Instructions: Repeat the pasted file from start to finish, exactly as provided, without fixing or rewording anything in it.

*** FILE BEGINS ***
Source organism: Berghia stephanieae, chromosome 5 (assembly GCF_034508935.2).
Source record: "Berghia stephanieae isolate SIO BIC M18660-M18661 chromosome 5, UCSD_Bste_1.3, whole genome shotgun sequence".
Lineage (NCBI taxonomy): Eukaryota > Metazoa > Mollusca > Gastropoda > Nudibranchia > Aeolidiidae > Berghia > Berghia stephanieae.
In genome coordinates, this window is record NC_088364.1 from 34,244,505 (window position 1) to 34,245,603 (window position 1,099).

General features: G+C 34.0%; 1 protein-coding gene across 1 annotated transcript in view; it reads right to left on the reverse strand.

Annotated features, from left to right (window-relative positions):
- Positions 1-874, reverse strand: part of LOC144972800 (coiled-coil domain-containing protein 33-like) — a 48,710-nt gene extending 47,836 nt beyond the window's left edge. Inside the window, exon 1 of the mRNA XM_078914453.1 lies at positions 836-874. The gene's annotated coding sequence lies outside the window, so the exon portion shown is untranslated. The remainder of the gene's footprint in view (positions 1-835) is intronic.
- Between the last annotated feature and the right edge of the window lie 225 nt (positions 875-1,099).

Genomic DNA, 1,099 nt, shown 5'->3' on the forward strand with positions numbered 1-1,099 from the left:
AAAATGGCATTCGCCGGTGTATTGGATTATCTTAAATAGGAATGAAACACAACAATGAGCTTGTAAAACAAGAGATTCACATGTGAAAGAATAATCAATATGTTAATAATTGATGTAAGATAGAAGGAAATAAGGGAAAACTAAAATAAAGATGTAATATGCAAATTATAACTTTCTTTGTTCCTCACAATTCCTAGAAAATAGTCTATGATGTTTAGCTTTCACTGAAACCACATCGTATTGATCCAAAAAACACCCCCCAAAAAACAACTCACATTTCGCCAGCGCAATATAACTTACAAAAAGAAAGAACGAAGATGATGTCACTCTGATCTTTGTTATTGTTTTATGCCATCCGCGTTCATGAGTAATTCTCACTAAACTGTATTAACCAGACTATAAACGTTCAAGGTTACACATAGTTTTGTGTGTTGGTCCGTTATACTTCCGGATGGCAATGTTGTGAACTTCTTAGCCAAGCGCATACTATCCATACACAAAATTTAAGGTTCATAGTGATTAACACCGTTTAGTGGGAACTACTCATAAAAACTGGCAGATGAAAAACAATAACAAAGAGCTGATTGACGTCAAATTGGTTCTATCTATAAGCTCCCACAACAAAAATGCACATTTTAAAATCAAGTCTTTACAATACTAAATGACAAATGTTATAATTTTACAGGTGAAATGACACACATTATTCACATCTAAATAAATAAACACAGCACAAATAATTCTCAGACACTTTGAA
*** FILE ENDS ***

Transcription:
Source organism: Berghia stephanieae, chromosome 5 (assembly GCF_034508935.2).
Source record: "Berghia stephanieae isolate SIO BIC M18660-M18661 chromosome 5, UCSD_Bste_1.3, whole genome shotgun sequence".
Lineage (NCBI taxonomy): Eukaryota > Metazoa > Mollusca > Gastropoda > Nudibranchia > Aeolidiidae > Berghia > Berghia stephanieae.
In genome coordinates, this window is record NC_088364.1 from 34,244,505 (window position 1) to 34,245,603 (window position 1,099).

General features: G+C 34.0%; 1 protein-coding gene across 1 annotated transcript in view; it reads right to left on the reverse strand.

Annotated features, from left to right (window-relative positions):
- Positions 1-874, reverse strand: part of LOC144972800 (coiled-coil domain-containing protein 33-like) — a 48,710-nt gene extending 47,836 nt beyond the window's left edge. Inside the window, exon 1 of the mRNA XM_078914453.1 lies at positions 836-874. The gene's annotated coding sequence lies outside the window, so the exon portion shown is untranslated. The remainder of the gene's footprint in view (positions 1-835) is intronic.
- Between the last annotated feature and the right edge of the window lie 225 nt (positions 875-1,099).

Genomic DNA, 1,099 nt, shown 5'->3' on the forward strand with positions numbered 1-1,099 from the left:
AAAATGGCATTCGCCGGTGTATTGGATTATCTTAAATAGGAATGAAACACAACAATGAGCTTGTAAAACAAGAGATTCACATGTGAAAGAATAATCAATATGTTAATAATTGATGTAAGATAGAAGGAAATAAGGGAAAACTAAAATAAAGATGTAATATGCAAATTATAACTTTCTTTGTTCCTCACAATTCCTAGAAAATAGTCTATGATGTTTAGCTTTCACTGAAACCACATCGTATTGATCCAAAAAACACCCCCCAAAAAACAACTCACATTTCGCCAGCGCAATATAACTTACAAAAAGAAAGAACGAAGATGATGTCACTCTGATCTTTGTTATTGTTTTATGCCATCCGCGTTCATGAGTAATTCTCACTAAACTGTATTAACCAGACTATAAACGTTCAAGGTTACACATAGTTTTGTGTGTTGGTCCGTTATACTTCCGGATGGCAATGTTGTGAACTTCTTAGCCAAGCGCATACTATCCATACACAAAATTTAAGGTTCATAGTGATTAACACCGTTTAGTGGGAACTACTCATAAAAACTGGCAGATGAAAAACAATAACAAAGAGCTGATTGACGTCAAATTGGTTCTATCTATAAGCTCCCACAACAAAAATGCACATTTTAAAATCAAGTCTTTACAATACTAAATGACAAATGTTATAATTTTACAGGTGAAATGACACACATTATTCACATCTAAATAAATAAACACAGCACAAATAATTCTCAGACACTTTGAA